- They attract consumers who are motivated by environmental concerns • They limit the bottom-line impact of a rise in energy prices and environmental taxesThey can fine-tune demand by migrating towards an “as a service” model, where they only pay for what they get
- The “cloud” approach to IT service provision means that investment in new technologies and sustainable business processes does not have to be prohibitive. Solutions will be commoditised and commercial approaches driven by the consumer mentality of availability anywhere, anytime and “only pay for what you use”.
This is the field where the digital revolution will genuinely change the game, making possible a new model of society, based on sharing – a key principle of sustainability thinking:
- New economic models where, for instance, sharing some of your personal data gives you access to free services, are quite useful for creating new ways of collaborating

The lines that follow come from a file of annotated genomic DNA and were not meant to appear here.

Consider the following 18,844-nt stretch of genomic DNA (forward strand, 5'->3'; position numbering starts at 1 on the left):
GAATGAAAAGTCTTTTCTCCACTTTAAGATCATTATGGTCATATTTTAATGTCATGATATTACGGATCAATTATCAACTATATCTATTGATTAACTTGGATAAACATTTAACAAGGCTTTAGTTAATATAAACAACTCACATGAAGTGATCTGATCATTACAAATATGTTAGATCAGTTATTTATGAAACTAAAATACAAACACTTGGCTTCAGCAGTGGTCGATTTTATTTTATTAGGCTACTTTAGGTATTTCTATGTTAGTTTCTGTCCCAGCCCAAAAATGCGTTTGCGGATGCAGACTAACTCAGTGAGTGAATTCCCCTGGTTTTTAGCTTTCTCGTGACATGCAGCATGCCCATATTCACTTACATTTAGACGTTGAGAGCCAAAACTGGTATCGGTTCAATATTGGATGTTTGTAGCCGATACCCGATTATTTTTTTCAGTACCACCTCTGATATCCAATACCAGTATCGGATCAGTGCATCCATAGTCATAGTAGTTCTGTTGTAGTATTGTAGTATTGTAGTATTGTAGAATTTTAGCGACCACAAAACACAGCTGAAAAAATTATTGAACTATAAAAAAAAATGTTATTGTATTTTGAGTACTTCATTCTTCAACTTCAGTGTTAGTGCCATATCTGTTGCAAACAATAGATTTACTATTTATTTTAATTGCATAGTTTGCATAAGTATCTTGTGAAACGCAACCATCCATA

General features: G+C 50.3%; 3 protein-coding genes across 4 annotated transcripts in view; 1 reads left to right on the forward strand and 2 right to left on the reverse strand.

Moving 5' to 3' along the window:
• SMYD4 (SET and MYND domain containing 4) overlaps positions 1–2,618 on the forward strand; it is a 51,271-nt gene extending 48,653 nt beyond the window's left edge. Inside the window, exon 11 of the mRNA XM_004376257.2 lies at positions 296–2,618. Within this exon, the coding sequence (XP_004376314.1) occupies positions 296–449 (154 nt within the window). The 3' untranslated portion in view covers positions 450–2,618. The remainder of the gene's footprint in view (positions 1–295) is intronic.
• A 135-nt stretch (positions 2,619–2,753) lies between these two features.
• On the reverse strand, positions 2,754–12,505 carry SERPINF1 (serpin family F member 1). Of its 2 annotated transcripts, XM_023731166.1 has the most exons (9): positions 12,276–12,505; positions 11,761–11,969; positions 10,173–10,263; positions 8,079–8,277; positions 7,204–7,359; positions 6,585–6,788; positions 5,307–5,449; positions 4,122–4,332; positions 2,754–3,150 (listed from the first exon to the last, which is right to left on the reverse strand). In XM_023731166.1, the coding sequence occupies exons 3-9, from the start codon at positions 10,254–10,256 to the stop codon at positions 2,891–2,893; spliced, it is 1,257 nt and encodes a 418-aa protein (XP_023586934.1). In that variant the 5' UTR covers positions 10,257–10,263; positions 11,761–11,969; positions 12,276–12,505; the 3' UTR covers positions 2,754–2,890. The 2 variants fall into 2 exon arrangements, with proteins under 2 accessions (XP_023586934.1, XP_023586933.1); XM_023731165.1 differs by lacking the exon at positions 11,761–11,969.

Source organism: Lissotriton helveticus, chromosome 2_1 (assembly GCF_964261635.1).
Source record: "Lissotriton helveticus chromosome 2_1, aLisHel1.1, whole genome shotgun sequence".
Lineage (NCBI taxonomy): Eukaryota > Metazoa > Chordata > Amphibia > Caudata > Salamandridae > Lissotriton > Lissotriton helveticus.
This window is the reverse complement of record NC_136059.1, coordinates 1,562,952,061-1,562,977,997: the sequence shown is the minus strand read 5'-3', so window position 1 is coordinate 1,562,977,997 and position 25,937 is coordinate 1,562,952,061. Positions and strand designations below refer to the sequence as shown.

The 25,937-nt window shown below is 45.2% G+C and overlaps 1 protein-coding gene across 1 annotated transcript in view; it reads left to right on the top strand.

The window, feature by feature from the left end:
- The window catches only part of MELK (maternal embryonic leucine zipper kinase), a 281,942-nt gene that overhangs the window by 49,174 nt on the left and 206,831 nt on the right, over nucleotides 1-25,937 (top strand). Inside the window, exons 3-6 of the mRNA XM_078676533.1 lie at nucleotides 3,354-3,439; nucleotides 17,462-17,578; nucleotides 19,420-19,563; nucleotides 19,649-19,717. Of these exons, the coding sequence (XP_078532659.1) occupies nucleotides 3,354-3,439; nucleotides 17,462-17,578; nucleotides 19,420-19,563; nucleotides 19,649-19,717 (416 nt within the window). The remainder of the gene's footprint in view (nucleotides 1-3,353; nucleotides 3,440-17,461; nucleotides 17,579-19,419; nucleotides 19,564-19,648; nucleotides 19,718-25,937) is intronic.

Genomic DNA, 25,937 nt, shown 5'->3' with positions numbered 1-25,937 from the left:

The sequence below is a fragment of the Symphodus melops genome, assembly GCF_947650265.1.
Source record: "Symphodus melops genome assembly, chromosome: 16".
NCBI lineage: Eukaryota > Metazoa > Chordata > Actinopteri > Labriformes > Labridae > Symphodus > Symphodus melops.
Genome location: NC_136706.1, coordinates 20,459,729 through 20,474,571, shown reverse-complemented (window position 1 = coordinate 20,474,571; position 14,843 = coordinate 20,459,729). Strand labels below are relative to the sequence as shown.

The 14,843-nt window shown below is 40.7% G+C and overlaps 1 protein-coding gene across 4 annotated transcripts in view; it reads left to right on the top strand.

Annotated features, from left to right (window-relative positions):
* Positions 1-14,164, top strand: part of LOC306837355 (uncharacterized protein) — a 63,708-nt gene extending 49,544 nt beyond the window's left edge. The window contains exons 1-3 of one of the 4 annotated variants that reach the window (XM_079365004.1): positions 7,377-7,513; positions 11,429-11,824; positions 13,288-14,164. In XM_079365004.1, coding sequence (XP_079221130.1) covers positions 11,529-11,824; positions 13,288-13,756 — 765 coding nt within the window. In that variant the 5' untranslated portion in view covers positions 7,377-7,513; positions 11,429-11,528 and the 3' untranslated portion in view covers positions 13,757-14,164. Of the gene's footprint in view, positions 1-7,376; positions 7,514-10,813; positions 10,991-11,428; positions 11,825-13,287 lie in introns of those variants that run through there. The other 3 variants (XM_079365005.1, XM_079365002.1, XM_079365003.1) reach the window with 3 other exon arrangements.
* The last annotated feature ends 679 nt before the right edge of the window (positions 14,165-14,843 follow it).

- An economy of sharing will rise through ad hoc social networks, encouraging further growth in the already established car sharing and apartment rental market (e.g. Airbnb). The car sharing solution Zipcar (acquired by Avis) highlights the environmental benefits of its services and at the same time positions its service as a new approach for travelling together, a model that has been known for many years here in Switzerland through the car sharing model promoted by the Swiss company Mobility
- Ethical projects, where there is generally limited funding for upfront investments, will be facilitated through crowdfunding; trust is needed, but sustainability is generally a world of trust